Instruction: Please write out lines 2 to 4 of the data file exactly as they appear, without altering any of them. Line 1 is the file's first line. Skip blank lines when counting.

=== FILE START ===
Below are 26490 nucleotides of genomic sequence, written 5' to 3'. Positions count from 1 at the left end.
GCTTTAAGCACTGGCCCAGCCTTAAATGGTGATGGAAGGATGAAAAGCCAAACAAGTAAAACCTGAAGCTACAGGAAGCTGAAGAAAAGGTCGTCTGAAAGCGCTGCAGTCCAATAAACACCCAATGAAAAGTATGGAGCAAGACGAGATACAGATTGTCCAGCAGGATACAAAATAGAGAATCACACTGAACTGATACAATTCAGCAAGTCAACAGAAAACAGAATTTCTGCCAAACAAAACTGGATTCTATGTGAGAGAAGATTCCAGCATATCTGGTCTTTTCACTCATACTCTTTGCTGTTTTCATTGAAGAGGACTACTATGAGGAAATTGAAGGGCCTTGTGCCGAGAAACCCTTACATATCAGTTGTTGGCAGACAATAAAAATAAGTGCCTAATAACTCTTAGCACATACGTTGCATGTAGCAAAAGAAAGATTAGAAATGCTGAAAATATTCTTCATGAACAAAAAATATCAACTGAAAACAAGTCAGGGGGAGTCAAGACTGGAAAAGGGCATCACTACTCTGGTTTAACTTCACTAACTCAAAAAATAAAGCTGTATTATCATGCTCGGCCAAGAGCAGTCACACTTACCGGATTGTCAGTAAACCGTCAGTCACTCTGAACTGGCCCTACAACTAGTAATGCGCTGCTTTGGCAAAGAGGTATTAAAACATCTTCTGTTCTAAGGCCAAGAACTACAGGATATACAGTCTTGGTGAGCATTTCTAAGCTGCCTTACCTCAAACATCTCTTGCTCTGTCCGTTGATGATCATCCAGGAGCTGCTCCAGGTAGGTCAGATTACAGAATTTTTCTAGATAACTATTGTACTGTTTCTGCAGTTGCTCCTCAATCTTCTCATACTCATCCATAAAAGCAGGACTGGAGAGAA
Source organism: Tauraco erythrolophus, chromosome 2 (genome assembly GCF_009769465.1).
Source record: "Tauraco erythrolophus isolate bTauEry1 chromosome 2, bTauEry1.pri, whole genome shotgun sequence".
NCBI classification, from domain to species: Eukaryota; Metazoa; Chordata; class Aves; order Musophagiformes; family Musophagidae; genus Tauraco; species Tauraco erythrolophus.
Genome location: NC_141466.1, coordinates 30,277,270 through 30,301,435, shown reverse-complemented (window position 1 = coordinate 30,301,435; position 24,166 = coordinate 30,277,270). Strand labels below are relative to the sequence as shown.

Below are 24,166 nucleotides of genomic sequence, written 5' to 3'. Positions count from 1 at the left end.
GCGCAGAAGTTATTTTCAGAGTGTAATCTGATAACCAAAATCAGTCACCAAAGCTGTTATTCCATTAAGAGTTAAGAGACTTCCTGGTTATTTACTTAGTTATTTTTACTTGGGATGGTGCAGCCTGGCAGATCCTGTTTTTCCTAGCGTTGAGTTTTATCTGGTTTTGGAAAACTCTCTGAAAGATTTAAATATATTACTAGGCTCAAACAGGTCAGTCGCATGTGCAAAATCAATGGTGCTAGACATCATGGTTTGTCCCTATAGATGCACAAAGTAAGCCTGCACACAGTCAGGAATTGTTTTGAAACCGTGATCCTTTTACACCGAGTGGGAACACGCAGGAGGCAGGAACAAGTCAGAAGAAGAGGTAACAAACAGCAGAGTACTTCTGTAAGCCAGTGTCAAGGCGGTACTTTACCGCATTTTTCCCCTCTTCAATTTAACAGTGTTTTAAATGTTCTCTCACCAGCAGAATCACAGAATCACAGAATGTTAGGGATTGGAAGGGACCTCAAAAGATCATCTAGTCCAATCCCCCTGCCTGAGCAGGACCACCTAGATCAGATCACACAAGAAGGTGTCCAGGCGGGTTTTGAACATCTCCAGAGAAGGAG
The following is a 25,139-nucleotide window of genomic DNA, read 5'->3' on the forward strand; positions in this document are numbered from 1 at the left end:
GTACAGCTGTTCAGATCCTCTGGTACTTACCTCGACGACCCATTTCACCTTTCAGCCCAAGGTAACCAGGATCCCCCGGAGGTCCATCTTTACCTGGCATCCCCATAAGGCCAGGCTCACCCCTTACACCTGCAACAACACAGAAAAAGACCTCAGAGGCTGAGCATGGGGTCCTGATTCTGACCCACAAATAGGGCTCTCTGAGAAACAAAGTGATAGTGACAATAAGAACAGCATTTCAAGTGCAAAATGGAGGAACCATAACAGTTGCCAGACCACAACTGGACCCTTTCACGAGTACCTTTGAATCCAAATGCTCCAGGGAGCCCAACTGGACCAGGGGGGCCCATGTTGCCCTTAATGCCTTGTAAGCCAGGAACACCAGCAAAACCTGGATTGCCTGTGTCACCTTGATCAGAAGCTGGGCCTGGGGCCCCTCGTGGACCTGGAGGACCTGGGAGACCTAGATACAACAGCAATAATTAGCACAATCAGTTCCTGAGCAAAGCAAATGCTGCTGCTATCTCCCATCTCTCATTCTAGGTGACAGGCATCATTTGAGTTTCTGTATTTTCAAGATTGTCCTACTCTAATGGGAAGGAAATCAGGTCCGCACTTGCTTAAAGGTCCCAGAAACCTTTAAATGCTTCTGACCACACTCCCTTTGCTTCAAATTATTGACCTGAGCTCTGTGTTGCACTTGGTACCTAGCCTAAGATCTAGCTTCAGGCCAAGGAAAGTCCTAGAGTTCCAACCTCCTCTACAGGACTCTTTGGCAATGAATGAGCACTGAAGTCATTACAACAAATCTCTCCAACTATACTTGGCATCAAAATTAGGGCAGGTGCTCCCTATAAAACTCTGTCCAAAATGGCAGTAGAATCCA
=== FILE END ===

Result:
GCTTTAAGCACTGGCCCAGCCTTAAATGGTGATGGAAGGATGAAAAGCCAAACAAGTAAAACCTGAAGCTACAGGAAGCTGAAGAAAAGGTCGTCTGAAAGCGCTGCAGTCCAATAAACACCCAATGAAAAGTATGGAGCAAGACGAGATACAGATTGTCCAGCAGGATACAAAATAGAGAATCACACTGAACTGATACAATTCAGCAAGTCAACAGAAAACAGAATTTCTGCCAAACAAAACTGGATTCTATGTGAGAGAAGATTCCAGCATATCTGGTCTTTTCACTCATACTCTTTGCTGTTTTCATTGAAGAGGACTACTATGAGGAAATTGAAGGGCCTTGTGCCGAGAAACCCTTACATATCAGTTGTTGGCAGACAATAAAAATAAGTGCCTAATAACTCTTAGCACATACGTTGCATGTAGCAAAAGAAAGATTAGAAATGCTGAAAATATTCTTCATGAACAAAAAATATCAACTGAAAACAAGTCAGGGGGAGTCAAGACTGGAAAAGGGCATCACTACTCTGGTTTAACTTCACTAACTCAAAAAATAAAGCTGTATTATCATGCTCGGCCAAGAGCAGTCACACTTACCGGATTGTCAGTAAACCGTCAGTCACTCTGAACTGGCCCTACAACTAGTAATGCGCTGCTTTGGCAAAGAGGTATTAAAACATCTTCTGTTCTAAGGCCAAGAACTACAGGATATACAGTCTTGGTGAGCATTTCTAAGCTGCCTTACCTCAAACATCTCTTGCTCTGTCCGTTGATGATCATCCAGGAGCTGCTCCAGGTAGGTCAGATTACAGAATTTTTCTAGATAACTATTGTACTGTTTCTGCAGTTGCTCCTCAATCTTCTCATACTCATCCATAAAAGCAGGACTGGAGAGAA
Source organism: Tauraco erythrolophus, chromosome 2 (genome assembly GCF_009769465.1).
Source record: "Tauraco erythrolophus isolate bTauEry1 chromosome 2, bTauEry1.pri, whole genome shotgun sequence".